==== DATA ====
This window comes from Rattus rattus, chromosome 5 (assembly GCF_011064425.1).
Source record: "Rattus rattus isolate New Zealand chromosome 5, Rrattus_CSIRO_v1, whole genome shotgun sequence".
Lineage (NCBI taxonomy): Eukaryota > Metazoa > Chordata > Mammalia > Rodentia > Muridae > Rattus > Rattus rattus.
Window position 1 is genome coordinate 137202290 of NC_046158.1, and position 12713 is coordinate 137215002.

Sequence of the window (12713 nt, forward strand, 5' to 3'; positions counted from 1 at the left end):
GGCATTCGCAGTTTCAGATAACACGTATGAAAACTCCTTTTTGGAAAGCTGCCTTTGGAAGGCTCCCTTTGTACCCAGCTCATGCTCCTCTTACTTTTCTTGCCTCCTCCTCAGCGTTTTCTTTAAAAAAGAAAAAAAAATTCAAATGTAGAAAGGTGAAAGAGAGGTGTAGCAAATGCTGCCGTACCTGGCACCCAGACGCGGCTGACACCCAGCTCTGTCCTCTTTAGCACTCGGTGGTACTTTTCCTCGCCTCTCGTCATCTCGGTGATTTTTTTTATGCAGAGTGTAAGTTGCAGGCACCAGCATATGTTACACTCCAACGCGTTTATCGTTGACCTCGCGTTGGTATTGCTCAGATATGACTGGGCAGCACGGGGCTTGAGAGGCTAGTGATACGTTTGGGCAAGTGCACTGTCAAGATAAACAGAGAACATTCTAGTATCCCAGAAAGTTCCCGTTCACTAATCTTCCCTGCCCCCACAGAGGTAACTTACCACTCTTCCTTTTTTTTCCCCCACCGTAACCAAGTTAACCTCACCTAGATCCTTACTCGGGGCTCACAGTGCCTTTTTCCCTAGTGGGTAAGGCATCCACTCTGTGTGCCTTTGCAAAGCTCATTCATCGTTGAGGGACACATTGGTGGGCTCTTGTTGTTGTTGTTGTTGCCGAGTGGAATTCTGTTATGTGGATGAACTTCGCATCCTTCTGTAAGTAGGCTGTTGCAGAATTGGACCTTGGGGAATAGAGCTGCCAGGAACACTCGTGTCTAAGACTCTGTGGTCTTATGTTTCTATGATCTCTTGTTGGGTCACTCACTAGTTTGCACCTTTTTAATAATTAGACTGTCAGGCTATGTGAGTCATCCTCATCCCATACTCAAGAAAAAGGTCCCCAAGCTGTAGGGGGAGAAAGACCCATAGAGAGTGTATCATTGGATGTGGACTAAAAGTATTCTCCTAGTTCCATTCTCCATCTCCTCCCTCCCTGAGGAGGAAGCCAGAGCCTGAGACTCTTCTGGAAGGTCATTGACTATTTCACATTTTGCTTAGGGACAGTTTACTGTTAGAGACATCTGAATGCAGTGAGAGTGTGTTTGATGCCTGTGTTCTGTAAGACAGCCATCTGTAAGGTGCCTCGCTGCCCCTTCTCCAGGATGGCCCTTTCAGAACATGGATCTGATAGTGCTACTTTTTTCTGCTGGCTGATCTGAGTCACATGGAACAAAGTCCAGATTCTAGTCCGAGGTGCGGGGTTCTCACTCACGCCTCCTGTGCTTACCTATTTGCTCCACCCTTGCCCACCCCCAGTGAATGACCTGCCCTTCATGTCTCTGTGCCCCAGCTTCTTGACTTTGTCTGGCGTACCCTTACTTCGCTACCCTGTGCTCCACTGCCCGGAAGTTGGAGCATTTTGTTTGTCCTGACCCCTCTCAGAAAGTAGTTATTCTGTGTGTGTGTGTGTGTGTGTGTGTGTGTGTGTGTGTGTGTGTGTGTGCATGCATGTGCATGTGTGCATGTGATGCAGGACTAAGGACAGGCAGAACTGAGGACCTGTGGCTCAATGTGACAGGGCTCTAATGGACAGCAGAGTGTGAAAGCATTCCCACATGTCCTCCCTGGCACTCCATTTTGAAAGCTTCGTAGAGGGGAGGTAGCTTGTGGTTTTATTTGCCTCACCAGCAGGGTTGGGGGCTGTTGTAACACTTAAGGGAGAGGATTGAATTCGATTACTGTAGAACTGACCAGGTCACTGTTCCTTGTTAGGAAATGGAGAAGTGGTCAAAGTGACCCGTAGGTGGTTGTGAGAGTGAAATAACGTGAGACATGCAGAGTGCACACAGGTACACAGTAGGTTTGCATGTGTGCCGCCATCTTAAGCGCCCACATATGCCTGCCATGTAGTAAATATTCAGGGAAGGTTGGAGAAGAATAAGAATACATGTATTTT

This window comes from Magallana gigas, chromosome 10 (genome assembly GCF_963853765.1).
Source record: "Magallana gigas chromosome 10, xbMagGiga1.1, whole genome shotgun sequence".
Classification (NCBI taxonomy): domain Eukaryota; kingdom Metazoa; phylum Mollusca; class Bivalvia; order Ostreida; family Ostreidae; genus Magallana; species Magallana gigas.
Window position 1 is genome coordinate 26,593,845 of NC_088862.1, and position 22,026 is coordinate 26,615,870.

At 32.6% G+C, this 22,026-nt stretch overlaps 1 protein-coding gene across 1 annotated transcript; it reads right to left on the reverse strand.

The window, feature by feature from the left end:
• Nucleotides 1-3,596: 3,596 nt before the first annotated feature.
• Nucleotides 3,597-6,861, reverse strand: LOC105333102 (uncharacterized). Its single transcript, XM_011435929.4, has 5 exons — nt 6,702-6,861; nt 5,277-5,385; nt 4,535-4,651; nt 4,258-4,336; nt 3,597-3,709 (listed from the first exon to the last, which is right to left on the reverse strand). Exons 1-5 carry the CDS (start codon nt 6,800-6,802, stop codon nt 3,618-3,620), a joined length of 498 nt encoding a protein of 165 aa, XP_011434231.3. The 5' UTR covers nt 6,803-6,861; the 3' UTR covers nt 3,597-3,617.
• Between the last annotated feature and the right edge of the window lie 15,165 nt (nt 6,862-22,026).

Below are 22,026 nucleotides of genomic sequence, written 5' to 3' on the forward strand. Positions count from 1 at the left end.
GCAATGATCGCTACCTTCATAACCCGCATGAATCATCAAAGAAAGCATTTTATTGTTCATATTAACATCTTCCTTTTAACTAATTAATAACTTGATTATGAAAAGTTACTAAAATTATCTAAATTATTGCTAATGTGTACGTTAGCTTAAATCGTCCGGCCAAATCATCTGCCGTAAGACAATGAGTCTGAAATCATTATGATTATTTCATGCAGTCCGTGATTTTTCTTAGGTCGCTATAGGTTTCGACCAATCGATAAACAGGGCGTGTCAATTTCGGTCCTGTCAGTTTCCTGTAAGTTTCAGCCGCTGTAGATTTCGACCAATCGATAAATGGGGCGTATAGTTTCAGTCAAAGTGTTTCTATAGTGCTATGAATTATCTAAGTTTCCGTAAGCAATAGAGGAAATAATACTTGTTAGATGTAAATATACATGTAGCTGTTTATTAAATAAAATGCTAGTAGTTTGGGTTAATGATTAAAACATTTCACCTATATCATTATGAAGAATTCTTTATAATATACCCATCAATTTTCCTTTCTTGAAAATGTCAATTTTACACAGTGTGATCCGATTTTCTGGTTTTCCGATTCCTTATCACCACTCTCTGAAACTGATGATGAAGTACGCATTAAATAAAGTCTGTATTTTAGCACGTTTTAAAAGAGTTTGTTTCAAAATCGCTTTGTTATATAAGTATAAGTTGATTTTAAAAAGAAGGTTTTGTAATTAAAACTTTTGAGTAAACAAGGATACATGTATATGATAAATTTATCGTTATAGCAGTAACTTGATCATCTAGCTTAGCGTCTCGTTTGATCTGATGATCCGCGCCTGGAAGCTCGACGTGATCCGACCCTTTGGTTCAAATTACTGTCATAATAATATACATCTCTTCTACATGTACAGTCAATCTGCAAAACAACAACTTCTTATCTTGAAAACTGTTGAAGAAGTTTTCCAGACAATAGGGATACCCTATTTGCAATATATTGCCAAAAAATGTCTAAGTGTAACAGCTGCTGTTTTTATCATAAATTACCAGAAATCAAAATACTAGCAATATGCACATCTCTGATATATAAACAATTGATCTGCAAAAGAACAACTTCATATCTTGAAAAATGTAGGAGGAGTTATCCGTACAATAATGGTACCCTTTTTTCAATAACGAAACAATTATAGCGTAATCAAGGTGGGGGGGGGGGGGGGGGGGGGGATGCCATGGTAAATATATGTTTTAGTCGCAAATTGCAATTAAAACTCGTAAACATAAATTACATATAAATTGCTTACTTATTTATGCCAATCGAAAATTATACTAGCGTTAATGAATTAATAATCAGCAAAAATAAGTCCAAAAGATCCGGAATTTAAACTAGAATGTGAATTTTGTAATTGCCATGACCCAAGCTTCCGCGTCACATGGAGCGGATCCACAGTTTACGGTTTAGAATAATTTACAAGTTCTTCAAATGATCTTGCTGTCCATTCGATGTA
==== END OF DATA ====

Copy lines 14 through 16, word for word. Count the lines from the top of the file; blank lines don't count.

• Nucleotides 3,597-6,861, reverse strand: LOC105333102 (uncharacterized). Its single transcript, XM_011435929.4, has 5 exons — nt 6,702-6,861; nt 5,277-5,385; nt 4,535-4,651; nt 4,258-4,336; nt 3,597-3,709 (listed from the first exon to the last, which is right to left on the reverse strand). Exons 1-5 carry the CDS (start codon nt 6,800-6,802, stop codon nt 3,618-3,620), a joined length of 498 nt encoding a protein of 165 aa, XP_011434231.3. The 5' UTR covers nt 6,803-6,861; the 3' UTR covers nt 3,597-3,617.
• Between the last annotated feature and the right edge of the window lie 15,165 nt (nt 6,862-22,026).

Below are 22,026 nucleotides of genomic sequence, written 5' to 3' on the forward strand. Positions count from 1 at the left end.